UMB Spring 2012

    b_more, i'm seriously considering a move downtown. Please drop me an email with details: cheepeze@gmail.com Thanks.
  4. aeonic

    UMB Spring 2012

    I already have Prime; I really hate shopping, and don't have any time for it besides these days, so, I, too, use Amazon a lot. The Prime has more than paid for itself. The Amazon Student version is now 6 mos. free Prime shipping. I hear you on AACC. With regard to their transferable math and science courses, they are one of the best educational deals around. But I really have a problem with their book policies. They're moving more and more into "unbound books" (which are a PITA, and can't be recycled or resold), or "packages" that contain a lot of junk you never use. They also use some genuinely crummy textbooks with awful editing, and flawed information (Developmental Psych was truly memorable for that). And every term, they assign a "new" edition, even though the publisher hasn't offered one in 5 or 6 years (they present them as "special AACC" editions, and change the binding or packaging to deceive students) but it's simply the same stuff they used in each of the previous 5 years. What's worse is that, as you mentioned, they use that as an excuse not to buy books back from students. I was behind a student who tried to sell a book back that she had bought 6 mos before, but was told that the book was too dated. Very interesting since it was the exact same book as I had just bought for $175 for my upcoming math class. (BTW, it was recommended that she "donate" the book to the "charity" box by the checkout. How much do you want to bet that the bookstore was selling those back to a used text company?). It bugs me that my tax dollars are going to pay for this textbook racket; I much rather see that money go toward paying the professors and instructors a decent wage at AACC. I've had some really excellent teachers there. I'd hold off a bit on buying, if I were you. I think there's gonna be a lot of UMB students wanting to dump some texts come December.
  5. aeonic

    UMB Spring 2012

    The "Calculation of Medication Dosage" (ISBN: 9780781758543) is definitely something that just about everyone will use to some extent, depending on their level of skill (altho a bit pricey at 67 bucks). This is also something that you're responsible for learning on your own; the school doesn't teach you, but they definitely test you. I believe it's once a term that you have to complete it; passing grade is 100% correct. If you didn't achieve a high level of comfort with dimensional analysis in your chem classes, DO IT NOW, and save yourself a lot of stress later. Because it's "recommended" and you're essentially teaching yourself, you've got some flexibility on buying a cheaper book if you can find one that fulfills your needs; there are tons of them out there. There's also lots of free instruction on the internet...not only on nursing sites, but chemistry and mathematics sites too. Some sort of NCLEX prep/ study guide is also highly recommended. I've been warned repeatedly that huge amounts of information will be coming at students in these classes, and apparently, the book helps you learn to identify not only the material that will be covered on the test, but also how you'll be questioned on it. But the few people I've talked to said that they've had no need of additional texts aside from those. They say that there's more than enough to cover in the required texts. One more thing: you can buy an APA Guide if you want to. However, there are lots of websites that provide comprehensive information on APA style, and are much more user-friendly (especially to the user's wallet!).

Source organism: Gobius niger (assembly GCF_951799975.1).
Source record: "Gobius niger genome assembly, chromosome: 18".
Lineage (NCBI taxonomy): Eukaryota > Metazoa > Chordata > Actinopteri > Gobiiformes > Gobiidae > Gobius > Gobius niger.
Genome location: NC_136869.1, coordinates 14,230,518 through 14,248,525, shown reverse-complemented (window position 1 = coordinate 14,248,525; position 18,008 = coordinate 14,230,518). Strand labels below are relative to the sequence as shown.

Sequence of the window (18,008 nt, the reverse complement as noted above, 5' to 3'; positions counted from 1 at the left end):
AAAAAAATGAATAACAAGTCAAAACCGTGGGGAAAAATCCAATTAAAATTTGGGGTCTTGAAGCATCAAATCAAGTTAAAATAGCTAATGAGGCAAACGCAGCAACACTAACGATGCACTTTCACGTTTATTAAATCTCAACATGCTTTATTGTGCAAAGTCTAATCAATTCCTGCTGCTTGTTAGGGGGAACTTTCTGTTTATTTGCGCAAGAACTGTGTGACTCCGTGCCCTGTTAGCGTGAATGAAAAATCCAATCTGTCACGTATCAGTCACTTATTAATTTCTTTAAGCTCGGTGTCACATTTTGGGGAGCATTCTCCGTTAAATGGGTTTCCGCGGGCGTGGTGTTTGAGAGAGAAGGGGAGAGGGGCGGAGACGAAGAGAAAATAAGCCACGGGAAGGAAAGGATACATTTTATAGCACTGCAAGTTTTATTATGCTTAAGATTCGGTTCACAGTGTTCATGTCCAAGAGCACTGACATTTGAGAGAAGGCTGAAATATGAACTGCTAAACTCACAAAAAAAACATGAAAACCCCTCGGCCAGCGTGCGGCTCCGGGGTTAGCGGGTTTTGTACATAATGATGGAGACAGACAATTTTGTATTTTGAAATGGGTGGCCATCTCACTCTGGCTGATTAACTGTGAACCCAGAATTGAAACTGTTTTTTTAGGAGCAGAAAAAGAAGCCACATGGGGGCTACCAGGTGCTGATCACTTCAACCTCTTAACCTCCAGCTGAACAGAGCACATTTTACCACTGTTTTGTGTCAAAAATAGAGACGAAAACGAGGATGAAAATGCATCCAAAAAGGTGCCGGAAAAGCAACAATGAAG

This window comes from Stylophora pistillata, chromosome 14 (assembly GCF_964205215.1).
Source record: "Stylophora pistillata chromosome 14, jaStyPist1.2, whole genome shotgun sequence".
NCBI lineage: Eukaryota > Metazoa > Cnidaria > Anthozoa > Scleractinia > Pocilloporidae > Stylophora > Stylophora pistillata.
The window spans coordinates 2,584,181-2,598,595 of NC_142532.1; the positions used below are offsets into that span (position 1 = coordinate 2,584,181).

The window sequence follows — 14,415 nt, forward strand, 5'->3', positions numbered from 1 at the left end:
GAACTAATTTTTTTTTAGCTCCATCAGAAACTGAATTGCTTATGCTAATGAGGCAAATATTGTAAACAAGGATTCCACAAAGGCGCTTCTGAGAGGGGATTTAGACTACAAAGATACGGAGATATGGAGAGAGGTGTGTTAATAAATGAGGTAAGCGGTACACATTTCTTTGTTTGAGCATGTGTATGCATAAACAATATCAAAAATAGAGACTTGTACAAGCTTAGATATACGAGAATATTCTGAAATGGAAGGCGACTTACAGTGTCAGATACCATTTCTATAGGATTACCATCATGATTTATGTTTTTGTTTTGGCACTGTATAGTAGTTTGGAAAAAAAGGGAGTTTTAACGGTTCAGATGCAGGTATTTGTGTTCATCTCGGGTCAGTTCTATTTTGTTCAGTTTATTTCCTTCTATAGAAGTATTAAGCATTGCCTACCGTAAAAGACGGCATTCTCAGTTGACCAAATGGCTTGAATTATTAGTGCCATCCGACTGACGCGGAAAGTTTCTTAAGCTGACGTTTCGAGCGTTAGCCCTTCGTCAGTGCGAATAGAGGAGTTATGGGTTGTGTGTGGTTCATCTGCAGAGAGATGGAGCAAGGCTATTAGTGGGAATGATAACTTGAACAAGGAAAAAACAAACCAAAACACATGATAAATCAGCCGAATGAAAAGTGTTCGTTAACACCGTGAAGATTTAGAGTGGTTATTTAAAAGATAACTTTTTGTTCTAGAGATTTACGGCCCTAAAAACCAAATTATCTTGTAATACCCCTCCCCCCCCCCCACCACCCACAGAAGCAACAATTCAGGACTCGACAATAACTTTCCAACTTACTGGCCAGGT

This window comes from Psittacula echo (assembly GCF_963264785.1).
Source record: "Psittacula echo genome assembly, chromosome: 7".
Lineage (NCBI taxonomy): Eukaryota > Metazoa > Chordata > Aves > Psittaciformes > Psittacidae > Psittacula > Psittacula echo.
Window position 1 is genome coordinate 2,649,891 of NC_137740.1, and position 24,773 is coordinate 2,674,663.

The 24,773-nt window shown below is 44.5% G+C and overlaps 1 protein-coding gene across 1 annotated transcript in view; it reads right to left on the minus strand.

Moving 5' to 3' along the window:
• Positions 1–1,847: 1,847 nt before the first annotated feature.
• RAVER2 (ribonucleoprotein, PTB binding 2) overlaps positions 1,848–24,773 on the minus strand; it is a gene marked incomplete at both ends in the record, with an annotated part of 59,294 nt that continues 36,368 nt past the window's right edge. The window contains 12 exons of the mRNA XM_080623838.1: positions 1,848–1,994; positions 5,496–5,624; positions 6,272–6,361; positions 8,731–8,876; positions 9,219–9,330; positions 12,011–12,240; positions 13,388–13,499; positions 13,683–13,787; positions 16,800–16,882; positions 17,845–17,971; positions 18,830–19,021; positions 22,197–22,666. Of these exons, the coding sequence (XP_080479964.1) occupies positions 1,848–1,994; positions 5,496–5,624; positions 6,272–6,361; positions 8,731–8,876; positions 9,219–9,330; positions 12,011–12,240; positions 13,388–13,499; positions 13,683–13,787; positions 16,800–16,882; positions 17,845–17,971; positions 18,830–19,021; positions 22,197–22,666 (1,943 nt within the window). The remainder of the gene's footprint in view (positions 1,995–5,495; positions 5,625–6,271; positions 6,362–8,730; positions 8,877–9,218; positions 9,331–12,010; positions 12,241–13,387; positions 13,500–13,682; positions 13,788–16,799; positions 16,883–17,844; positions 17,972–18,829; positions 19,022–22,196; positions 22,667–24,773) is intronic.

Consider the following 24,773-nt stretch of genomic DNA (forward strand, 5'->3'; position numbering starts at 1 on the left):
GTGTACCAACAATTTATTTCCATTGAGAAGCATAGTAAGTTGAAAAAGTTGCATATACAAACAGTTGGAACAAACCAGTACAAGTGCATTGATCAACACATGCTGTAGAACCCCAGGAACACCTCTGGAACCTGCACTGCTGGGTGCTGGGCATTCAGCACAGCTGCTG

6. aeonic

    UMB Spring 2012

    Tippeny, most times I steer away from "packages" because many of them have crap I don't use. This promises to be especially problematic in this program, where the amount of assignments and reading is monumental. I had already purchased the Kozier & Erb "Fundamentals" text when, later, I found out out that a number of students are actually using the workbook and MyNursingLab, despite them not being listed as "required" books. I went back on Amazon and ordered those things separately. Amazon (for whatever reason) doesn't carry the package, but I bought all items (NEW) separately on Amazon (text, workbook, MyNursingLab) for $162.00 total. Whatever you do, make sure that all of the things you are expecting to be included, actually ARE, and make sure that there's not an issue with whole "access number" thing if you go with the "used" option.
  7. aeonic

    UMB Spring 2012

    TEXTBOOKS: Anyone in Spring 2012 Trad BSN buy your books yet? I checked out the booklist provided when I registered for classes yesterday, and found that the REQUIRED books alone total approx. $850.00. This does not include the recommended texts (some of which I've heard ARE worthwhile), or the Response Card, and supplies (scrubs, stethoscope, etc.). If you buy used books, you get about 20% to 25% off the "new" price. I hadn't planned to buy books yet, but, out of curiosity, I surfed by Amazon. I bought ALL my required texts for $580.00. All of the books are NEW. Not only is that over 30% cheaper than the prices quoted by the school supplier (Barnes & Noble, I think) for new books, I paid fifty bucks LESS than the USED price total they gave. I don't work for Amazon, or have any connection to them. I have, however, consistently found them a very convenient and (so far) dependable way to shop for necessities. And you can't argue with saving almost 300 bucks on an $850 book bill. There's an Au Bon Pain shop in the hospital across the street from the SON, and that $300 will keep me in cherry danish, cheese croissants, and chocolate-dipped shortbread all term.